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Clin Cases Miner Bone Metab. 2008 May;5(2):101-6.

Epidemiology of urolithiasis: an update.

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S.C. Urologia, Ospedale A. Manzoni, Lecco, Italy.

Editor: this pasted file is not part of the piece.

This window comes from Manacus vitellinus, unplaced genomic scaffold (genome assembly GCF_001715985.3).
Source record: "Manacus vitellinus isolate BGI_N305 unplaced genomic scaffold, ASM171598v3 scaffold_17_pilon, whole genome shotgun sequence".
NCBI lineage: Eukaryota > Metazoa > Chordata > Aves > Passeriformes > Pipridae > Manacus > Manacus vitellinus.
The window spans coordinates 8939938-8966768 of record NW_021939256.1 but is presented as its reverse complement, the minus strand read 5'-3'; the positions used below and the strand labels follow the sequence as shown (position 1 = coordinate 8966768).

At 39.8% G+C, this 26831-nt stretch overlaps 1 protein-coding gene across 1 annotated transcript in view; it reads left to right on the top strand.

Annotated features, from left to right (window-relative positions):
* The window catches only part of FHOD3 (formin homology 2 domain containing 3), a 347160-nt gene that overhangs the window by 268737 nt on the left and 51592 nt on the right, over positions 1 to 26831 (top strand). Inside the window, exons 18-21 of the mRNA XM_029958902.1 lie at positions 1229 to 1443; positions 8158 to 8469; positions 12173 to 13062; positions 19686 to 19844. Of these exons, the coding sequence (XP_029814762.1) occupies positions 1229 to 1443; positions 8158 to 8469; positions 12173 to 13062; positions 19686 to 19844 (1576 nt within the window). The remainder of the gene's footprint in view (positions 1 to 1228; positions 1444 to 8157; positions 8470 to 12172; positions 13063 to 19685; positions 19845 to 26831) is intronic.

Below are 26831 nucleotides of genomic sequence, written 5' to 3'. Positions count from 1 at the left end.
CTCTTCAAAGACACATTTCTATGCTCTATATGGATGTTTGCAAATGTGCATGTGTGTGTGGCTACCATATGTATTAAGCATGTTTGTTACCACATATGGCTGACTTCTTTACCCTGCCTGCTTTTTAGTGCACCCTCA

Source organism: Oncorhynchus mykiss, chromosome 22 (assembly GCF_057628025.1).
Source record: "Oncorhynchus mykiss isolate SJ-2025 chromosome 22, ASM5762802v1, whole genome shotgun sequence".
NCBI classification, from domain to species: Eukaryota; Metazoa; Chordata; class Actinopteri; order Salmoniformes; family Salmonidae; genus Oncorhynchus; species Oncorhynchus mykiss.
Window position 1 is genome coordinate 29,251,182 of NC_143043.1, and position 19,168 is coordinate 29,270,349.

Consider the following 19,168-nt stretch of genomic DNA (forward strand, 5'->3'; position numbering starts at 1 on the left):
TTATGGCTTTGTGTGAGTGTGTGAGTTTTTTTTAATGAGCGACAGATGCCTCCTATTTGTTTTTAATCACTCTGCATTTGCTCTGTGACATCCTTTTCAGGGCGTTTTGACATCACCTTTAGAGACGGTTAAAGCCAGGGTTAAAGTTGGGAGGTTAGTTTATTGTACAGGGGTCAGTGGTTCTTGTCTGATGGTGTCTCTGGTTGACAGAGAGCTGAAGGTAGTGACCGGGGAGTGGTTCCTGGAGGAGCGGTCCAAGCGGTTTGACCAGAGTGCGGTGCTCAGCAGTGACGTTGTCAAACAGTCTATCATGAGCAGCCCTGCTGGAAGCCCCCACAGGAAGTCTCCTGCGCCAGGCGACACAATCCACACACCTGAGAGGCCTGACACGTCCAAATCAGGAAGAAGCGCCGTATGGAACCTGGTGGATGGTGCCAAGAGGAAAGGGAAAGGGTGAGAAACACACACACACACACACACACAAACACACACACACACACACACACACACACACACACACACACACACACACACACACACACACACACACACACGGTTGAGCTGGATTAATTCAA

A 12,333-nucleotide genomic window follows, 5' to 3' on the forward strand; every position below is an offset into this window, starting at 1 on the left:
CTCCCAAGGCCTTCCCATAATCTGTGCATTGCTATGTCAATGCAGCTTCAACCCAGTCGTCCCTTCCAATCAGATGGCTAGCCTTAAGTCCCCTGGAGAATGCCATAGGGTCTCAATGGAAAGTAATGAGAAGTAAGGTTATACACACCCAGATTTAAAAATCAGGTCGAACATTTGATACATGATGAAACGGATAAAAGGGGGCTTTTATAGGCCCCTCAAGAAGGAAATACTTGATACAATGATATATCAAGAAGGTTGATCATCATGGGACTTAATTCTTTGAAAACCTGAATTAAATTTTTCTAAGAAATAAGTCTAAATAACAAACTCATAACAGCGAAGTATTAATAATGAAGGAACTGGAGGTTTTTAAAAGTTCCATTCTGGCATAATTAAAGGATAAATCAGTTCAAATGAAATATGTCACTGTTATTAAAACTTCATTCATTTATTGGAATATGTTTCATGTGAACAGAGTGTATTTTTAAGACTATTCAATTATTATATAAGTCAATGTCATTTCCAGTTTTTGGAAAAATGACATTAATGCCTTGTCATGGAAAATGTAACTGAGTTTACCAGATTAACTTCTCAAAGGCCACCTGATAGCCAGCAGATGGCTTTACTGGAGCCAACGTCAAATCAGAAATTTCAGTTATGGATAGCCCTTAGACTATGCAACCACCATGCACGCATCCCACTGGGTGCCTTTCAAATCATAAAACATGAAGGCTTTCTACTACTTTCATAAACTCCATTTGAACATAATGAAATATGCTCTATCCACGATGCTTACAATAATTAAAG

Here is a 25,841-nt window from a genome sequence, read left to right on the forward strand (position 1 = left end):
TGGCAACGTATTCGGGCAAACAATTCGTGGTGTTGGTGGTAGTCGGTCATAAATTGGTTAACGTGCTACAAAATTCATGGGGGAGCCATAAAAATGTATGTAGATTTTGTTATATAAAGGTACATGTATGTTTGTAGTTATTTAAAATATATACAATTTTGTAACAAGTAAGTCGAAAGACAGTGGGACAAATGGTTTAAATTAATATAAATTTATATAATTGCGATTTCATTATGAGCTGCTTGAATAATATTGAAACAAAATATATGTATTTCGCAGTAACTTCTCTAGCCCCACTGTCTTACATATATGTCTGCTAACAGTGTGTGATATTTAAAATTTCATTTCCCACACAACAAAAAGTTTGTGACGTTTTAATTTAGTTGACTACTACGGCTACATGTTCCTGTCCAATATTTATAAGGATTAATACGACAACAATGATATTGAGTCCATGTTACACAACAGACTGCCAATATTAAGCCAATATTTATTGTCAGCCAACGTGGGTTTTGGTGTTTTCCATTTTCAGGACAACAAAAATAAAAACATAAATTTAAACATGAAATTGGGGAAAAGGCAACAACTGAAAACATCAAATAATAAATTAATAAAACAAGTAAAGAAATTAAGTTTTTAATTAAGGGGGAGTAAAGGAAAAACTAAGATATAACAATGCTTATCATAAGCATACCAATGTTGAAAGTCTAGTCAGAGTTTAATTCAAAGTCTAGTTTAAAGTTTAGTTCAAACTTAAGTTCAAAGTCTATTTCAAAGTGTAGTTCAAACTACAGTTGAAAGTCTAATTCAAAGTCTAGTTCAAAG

Background & Aim. Changing socio-economic conditions generated changes in the prevalence, incidence and distribution for age, sex and type of urolithiasis in terms of both the site and the chemical-physical composition of the calculi.In the latter part of the 20(th) century the prevalence of upper urinary tract stones was increasing in Western countries whereas endemic infantile bladder stone disease was fairly widespread in huge areas of developing countries. The aim of this paper was to update previous epidemiological reports of urolithiasis by reviewing the more recent literature.Methods. Citations were extracted using PubMed database from January 2003 through December 2007 on the basis of the key words epidemiology AND urinary calculi. Results. An increase in the prevalence and incidence of urolithiasis was described in Germany whereas data from the United States were contradictory with stone disease rates increased only for women with a change of male-to-female ratio. Prevalence figures of stone disease observed in some developing country in tropical regions were similar to rates of Western countries with incidence of renal colic particularly high in warm months. African Americans had a reduced risk of stone disease compared to other racial groups but in renal stone patients all racial groups demonstrated a similarity in the incidence of underlying metabolic abnormalities. Upper urinary tract stones in children were associated more frequently with metabolic disturbances rather than with urinary tract anomalies and infection. Endemic childhood bladder stones are still present in some developing countries.Dietary risk factors for stone disease were shown different by age and sex. In particular in younger women dietary calcium, phytate and fluid intake were associated with a reduced risk of stone formation whereas animal protein and sucrose increased the risk of stone incidence. In older adults there was no association between dietary calcium and stone formation whereas magnesium, potassium and fluid intakes decreased and total vitamin C intake increased the risk of symptomatic nephrolithiasis. Animal protein was associated with risk only in men with a body mass index < 25 kg/m(2). Type 2 diabetes and several other coronary heart disease risk factors, including hypertension and obesity are associated with nephrolithiasis.

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